Nikos Nikolaidis (1939-2007) is one of Greece’s most masterful and subversive filmmakers, yet his work remains inexplicably neglected abroad. Best known in the States for his transgressive, kinky horror-noir pastiche SINGAPORE SLING, his distinctive oeuvre encompasses many works embraced by radicals, outcasts and misfits, while earning an unexpected place within the pantheon of critically acclaimed national cinema of his native country.
Screen Slate and Spectacle are proud to spotlight two of Nikolaidis’s misanthropic early works: THE WRETCHES ARE STILL SINGING and SWEET BUNCH. Both are unavailable outside of Greece despite SWEET BUNCH recently being included in the Greek Film Critics Association’s list of its all-time top ten films. Steeped in nostalgia, cynicism, perversity, and vintage rock ‘n’ roll, they offer a perfect entry point into Nikolaidis’s warped world.
We gratefully acknowledge the participation of the artist’s son, Simon Nikolaidis, for providing these stunning 2K restorations as-yet unshown anywhere in the world.
THE WRETCHES ARE STILL SINGING
Dir: Nikos Nikolaidis, 1979.
123 min. Greece.
In Greek with English subtitles.
FRIDAY, APRIL 12TH – 10PM
MONDAY, APRIL 22ND – 7:30PM
In this perverse and darkly comedic elegy for an apolitical generation’s spiritual death, a group of friends in their 40s gather to try to rehash the glory days of their old gang, The Wretches, and lament lost friends. It bears a superficial resemblance to The Big Chill, which it pre-dates: a killer soundtrack packed with 50’s rock and R&B, a return to youthful games, and earnest revelations—but that’s where the similarities stop.
Opening with the solitary host’s suicide and apparent rebirth, it continues as the three fellow Wretches show up one-by-one and their strange gathering takes on a purgatorial character. Fracturing time, perverting language into a code of pop culture-referencing in-jokes, and full of stark narrative ruptures and abject disregard for conventional morality, THE WRETCHES ARE STILL SINGING presents an alternately buoyant and vile universe of ghosts, regrets, and fatalistic jokes.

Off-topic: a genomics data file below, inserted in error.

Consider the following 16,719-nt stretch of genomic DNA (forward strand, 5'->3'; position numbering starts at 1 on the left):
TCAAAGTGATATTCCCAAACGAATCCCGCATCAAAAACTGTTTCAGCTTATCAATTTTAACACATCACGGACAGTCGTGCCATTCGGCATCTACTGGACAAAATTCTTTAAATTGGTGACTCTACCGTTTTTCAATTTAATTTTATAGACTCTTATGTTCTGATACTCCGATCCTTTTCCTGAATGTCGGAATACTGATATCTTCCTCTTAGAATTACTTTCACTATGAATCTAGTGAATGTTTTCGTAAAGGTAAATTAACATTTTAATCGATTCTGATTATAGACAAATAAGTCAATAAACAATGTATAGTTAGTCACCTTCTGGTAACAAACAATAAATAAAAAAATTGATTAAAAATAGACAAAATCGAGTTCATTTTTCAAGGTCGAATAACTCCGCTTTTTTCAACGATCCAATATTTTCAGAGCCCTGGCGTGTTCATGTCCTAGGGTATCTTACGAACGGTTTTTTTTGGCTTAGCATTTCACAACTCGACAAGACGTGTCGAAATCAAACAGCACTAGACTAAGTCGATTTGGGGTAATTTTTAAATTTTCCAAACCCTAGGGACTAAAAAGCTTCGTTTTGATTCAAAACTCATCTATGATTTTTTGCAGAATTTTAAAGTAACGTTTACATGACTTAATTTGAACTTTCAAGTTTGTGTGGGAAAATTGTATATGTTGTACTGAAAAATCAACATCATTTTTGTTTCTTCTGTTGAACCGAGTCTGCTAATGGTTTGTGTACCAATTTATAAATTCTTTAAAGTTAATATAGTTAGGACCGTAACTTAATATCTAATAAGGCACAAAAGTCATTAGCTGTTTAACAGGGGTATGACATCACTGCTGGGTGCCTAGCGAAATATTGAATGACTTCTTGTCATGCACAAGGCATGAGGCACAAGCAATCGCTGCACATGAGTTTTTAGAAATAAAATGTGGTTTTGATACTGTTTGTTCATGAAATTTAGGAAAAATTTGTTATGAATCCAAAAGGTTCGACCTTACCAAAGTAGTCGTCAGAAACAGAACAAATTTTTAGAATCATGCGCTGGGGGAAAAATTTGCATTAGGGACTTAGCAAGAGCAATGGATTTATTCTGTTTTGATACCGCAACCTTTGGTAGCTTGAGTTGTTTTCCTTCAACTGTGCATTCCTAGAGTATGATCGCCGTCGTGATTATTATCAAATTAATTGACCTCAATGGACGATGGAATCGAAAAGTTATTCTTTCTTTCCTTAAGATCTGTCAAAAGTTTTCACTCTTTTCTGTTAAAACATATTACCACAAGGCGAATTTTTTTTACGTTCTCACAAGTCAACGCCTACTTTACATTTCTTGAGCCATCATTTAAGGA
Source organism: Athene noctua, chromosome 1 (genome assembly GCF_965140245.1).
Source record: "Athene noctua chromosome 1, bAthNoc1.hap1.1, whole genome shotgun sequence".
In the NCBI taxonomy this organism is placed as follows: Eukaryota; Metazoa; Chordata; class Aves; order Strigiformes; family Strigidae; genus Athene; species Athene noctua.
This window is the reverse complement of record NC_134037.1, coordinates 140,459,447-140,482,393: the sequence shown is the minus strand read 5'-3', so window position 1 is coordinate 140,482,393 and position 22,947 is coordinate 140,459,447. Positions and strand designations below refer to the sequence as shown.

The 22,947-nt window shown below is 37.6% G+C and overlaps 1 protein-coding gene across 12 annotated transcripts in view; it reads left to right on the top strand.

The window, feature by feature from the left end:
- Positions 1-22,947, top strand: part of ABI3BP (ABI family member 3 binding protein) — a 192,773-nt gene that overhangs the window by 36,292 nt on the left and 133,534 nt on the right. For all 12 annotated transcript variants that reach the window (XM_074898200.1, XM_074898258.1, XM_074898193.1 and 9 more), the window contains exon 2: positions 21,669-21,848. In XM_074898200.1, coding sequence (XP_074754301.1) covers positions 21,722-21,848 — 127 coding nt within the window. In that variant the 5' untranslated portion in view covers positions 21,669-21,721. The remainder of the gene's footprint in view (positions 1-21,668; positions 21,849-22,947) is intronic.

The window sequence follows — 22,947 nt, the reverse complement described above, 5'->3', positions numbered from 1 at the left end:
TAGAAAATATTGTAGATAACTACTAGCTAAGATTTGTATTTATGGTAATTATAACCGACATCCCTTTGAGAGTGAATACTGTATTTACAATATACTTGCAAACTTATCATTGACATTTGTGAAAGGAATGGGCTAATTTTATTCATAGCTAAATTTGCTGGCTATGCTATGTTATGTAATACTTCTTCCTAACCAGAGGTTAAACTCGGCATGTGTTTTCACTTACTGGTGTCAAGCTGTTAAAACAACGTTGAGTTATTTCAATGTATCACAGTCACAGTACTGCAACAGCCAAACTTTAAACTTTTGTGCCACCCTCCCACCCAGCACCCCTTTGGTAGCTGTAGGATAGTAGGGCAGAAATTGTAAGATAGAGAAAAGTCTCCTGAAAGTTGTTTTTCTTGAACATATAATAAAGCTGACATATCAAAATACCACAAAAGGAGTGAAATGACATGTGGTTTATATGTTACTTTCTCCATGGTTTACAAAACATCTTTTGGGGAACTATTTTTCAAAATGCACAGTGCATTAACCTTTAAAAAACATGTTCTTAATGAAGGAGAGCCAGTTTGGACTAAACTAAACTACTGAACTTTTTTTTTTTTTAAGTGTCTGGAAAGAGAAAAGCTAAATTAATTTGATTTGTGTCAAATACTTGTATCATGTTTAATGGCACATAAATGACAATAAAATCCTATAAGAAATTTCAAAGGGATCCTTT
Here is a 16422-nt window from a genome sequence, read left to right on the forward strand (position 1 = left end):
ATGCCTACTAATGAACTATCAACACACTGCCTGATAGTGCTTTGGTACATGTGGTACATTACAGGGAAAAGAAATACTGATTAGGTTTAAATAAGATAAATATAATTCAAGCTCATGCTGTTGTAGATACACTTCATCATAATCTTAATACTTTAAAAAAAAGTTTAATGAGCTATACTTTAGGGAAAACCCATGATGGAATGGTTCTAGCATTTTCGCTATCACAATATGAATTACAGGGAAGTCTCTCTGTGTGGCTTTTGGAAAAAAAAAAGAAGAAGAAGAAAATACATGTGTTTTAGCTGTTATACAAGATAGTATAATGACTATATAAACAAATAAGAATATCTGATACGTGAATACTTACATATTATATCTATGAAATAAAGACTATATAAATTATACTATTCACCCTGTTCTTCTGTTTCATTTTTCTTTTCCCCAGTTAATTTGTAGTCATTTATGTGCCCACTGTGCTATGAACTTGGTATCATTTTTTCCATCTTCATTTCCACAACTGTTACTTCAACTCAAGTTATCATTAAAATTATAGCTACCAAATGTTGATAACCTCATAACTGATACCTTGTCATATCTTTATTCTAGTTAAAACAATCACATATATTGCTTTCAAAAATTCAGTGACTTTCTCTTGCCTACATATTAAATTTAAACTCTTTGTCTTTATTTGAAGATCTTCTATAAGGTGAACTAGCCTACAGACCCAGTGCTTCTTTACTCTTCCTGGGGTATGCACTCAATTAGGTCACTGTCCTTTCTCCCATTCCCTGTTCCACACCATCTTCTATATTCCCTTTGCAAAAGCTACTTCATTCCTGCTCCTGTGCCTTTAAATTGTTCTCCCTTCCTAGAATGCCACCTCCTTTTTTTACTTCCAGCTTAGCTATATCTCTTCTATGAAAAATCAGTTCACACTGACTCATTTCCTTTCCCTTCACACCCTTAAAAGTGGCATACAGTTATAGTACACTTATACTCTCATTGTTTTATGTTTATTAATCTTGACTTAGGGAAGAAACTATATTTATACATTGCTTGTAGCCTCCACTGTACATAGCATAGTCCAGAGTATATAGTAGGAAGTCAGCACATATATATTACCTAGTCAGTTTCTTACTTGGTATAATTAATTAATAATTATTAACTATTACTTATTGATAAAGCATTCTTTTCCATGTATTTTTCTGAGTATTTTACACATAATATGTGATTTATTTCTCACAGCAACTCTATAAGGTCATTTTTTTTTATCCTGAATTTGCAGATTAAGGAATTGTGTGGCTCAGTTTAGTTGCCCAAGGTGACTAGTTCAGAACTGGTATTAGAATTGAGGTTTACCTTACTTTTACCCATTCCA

According to the director, it’s perceived immorality and sympathy toward faded revolutionaries provoked the film’s theatrical banishment by the right-wing government; only after left-wing critics rallied to its cause was the film available to be shown, garnering best picture awards from the Athens Film Critics Association and the Thessaloniki Film Festival. These are the film’s premiere New York screenings.
Dir: Nikos Nikolaidis, 1983.
154 min. Greece.
In Greek with English subtitles.
New restoration presented in HD.
SUNDAY, APRIL 7TH – 8PM
SUNDAY, APRIL 21ST – 8PM
Nikolaidis’s most acclaimed film charts a string of increasingly bizarre circumstances in the lives of four misanthropic housemates. An episodic, surreal, and offbeat paranoid epic in the spirit of Celine and Julie Go Boating, SWEET BUNCH weaves various plot strands as the characters cheat, steal, sleep, swindle and dance their way to oblivion, represented here by an extreme climax that clarifies the title’s allusion to Sam Peckinpah.
Veering between magical effervescence and hard-bitten cynicism, SWEET BUNCH is a neon-bathed yowl from a generation born into immediate obsolescence; what Vrasidas Karalis calls “an elegy and farewell to the innocence of a forgotten generation through poetic realism and colorful expression.” It’s further distinguished by nimble performances; a rich pop soundtrack; deftly choreographic sequences that would make Scorsese blush; and vintage-vortex production design encompassing offbeat knicknacks, Victorian junk, and jukejoint neons.
In it’s most recent list the Greek Film Critics Association (PEKK) ranked SWEET BUNCH among the country’s ten greatest films, and its idiosyncratic influence lingers in the work of Athina Rachel Tsangari and Giorgos Lanthimos. Nevertheless, SWEET BUNCH remains unavailable on DVD outside of Greece and has not been shown in New York in nearly 13 years. Here’s your chance to catch up on a national classic all-too overlooked outside its borders.